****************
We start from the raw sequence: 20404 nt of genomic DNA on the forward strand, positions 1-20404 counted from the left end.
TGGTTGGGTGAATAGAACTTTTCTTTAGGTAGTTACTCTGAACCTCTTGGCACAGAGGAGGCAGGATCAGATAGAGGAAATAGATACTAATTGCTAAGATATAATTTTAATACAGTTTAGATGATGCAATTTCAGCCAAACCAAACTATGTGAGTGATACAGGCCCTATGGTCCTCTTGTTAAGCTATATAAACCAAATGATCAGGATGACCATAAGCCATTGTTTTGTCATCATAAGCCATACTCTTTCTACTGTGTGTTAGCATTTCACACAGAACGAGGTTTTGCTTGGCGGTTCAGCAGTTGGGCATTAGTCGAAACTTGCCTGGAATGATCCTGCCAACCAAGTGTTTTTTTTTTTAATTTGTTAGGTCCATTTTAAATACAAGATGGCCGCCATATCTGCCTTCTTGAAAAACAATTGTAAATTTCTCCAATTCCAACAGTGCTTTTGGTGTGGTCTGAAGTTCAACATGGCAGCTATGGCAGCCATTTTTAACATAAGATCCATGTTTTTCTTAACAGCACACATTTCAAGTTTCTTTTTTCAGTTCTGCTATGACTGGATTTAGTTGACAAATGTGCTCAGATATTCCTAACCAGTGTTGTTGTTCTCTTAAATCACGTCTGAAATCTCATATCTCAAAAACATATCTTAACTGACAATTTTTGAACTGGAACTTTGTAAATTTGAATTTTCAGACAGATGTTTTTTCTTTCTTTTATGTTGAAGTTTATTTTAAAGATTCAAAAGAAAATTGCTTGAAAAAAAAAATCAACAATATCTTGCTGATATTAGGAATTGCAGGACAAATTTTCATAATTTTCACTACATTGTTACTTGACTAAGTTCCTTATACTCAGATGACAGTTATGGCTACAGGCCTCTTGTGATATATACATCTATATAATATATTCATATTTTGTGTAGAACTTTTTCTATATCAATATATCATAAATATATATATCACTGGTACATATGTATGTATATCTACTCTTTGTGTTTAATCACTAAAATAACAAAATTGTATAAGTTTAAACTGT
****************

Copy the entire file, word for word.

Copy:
We start from the raw sequence: 20404 nt of genomic DNA on the forward strand, positions 1-20404 counted from the left end.
TGGTTGGGTGAATAGAACTTTTCTTTAGGTAGTTACTCTGAACCTCTTGGCACAGAGGAGGCAGGATCAGATAGAGGAAATAGATACTAATTGCTAAGATATAATTTTAATACAGTTTAGATGATGCAATTTCAGCCAAACCAAACTATGTGAGTGATACAGGCCCTATGGTCCTCTTGTTAAGCTATATAAACCAAATGATCAGGATGACCATAAGCCATTGTTTTGTCATCATAAGCCATACTCTTTCTACTGTGTGTTAGCATTTCACACAGAACGAGGTTTTGCTTGGCGGTTCAGCAGTTGGGCATTAGTCGAAACTTGCCTGGAATGATCCTGCCAACCAAGTGTTTTTTTTTTTAATTTGTTAGGTCCATTTTAAATACAAGATGGCCGCCATATCTGCCTTCTTGAAAAACAATTGTAAATTTCTCCAATTCCAACAGTGCTTTTGGTGTGGTCTGAAGTTCAACATGGCAGCTATGGCAGCCATTTTTAACATAAGATCCATGTTTTTCTTAACAGCACACATTTCAAGTTTCTTTTTTCAGTTCTGCTATGACTGGATTTAGTTGACAAATGTGCTCAGATATTCCTAACCAGTGTTGTTGTTCTCTTAAATCACGTCTGAAATCTCATATCTCAAAAACATATCTTAACTGACAATTTTTGAACTGGAACTTTGTAAATTTGAATTTTCAGACAGATGTTTTTTCTTTCTTTTATGTTGAAGTTTATTTTAAAGATTCAAAAGAAAATTGCTTGAAAAAAAAAATCAACAATATCTTGCTGATATTAGGAATTGCAGGACAAATTTTCATAATTTTCACTACATTGTTACTTGACTAAGTTCCTTATACTCAGATGACAGTTATGGCTACAGGCCTCTTGTGATATATACATCTATATAATATATTCATATTTTGTGTAGAACTTTTTCTATATCAATATATCATAAATATATATATCACTGGTACATATGTATGTATATCTACTCTTTGTGTTTAATCACTAAAATAACAAAATTGTATAAGTTTAAACTGT